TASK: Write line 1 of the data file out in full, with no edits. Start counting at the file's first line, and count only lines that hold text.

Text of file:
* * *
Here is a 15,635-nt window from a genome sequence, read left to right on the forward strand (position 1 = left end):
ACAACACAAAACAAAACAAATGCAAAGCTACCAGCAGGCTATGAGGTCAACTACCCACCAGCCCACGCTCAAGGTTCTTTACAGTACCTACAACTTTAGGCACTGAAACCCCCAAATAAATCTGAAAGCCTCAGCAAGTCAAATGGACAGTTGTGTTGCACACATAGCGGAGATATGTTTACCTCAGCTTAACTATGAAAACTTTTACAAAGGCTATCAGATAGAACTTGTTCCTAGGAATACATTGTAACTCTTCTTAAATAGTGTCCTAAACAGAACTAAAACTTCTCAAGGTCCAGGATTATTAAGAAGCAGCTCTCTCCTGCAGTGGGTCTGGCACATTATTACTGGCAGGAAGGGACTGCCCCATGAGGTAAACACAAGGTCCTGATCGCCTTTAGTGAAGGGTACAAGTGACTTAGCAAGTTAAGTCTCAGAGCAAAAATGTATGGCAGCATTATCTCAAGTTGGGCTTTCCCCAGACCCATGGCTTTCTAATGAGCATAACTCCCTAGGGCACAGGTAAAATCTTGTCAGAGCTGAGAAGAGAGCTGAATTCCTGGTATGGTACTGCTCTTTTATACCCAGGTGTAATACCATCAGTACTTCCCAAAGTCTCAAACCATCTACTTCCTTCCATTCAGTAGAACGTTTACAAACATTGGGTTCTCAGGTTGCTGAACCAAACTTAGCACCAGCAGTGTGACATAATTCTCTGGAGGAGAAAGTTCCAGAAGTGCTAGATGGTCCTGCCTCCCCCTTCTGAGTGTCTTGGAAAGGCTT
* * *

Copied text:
Here is a 15,635-nt window from a genome sequence, read left to right on the forward strand (position 1 = left end):